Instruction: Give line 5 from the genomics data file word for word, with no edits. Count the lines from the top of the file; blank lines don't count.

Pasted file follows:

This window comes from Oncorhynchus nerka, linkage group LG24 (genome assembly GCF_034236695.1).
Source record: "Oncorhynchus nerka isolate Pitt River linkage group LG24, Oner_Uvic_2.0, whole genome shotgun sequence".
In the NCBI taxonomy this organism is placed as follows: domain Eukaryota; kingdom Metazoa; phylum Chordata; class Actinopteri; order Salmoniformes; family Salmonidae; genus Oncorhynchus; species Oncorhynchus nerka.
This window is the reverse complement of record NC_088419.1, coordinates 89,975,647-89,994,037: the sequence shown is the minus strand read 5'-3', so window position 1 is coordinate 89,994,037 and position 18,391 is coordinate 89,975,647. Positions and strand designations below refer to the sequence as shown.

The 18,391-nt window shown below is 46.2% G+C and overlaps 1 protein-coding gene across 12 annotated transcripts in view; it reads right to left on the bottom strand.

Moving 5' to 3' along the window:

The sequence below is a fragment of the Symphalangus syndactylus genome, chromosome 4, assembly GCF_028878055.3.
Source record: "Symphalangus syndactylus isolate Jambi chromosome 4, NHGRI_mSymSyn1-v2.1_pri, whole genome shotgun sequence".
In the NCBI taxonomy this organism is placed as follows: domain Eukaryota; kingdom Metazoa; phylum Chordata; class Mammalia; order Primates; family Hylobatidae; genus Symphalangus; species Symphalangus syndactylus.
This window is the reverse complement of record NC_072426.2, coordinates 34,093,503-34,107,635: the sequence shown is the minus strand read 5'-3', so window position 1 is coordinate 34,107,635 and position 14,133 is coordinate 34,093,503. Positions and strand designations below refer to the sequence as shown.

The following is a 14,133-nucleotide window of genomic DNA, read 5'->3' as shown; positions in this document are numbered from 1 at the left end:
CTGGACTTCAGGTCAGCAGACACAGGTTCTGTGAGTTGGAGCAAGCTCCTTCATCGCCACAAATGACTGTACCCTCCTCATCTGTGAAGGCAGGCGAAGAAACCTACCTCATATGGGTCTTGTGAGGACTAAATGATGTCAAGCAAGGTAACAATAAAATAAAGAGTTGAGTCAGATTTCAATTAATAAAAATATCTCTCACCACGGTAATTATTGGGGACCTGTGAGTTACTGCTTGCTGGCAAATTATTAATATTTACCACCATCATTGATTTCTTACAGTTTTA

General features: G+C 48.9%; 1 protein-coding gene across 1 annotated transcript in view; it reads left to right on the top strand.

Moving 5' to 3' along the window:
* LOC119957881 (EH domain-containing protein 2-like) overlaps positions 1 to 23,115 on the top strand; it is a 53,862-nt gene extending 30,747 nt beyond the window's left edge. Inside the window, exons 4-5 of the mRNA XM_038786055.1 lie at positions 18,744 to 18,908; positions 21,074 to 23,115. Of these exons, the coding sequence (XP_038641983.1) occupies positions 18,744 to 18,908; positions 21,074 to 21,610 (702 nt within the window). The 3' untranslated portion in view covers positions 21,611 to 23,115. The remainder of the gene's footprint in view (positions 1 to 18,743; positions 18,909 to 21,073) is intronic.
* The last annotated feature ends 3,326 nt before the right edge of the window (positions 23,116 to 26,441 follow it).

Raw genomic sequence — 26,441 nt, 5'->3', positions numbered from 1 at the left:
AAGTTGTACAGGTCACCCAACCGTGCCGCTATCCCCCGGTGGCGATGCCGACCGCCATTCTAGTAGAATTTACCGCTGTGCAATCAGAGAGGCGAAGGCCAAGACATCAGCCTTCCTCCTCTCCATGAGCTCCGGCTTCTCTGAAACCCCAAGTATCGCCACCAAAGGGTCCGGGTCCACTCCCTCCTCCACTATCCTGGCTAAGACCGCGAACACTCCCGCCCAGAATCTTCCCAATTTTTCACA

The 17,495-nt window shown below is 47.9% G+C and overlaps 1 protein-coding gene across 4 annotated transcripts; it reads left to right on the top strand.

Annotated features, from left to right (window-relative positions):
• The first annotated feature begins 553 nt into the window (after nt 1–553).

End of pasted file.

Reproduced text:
The 18,391-nt window shown below is 46.2% G+C and overlaps 1 protein-coding gene across 12 annotated transcripts in view; it reads right to left on the bottom strand.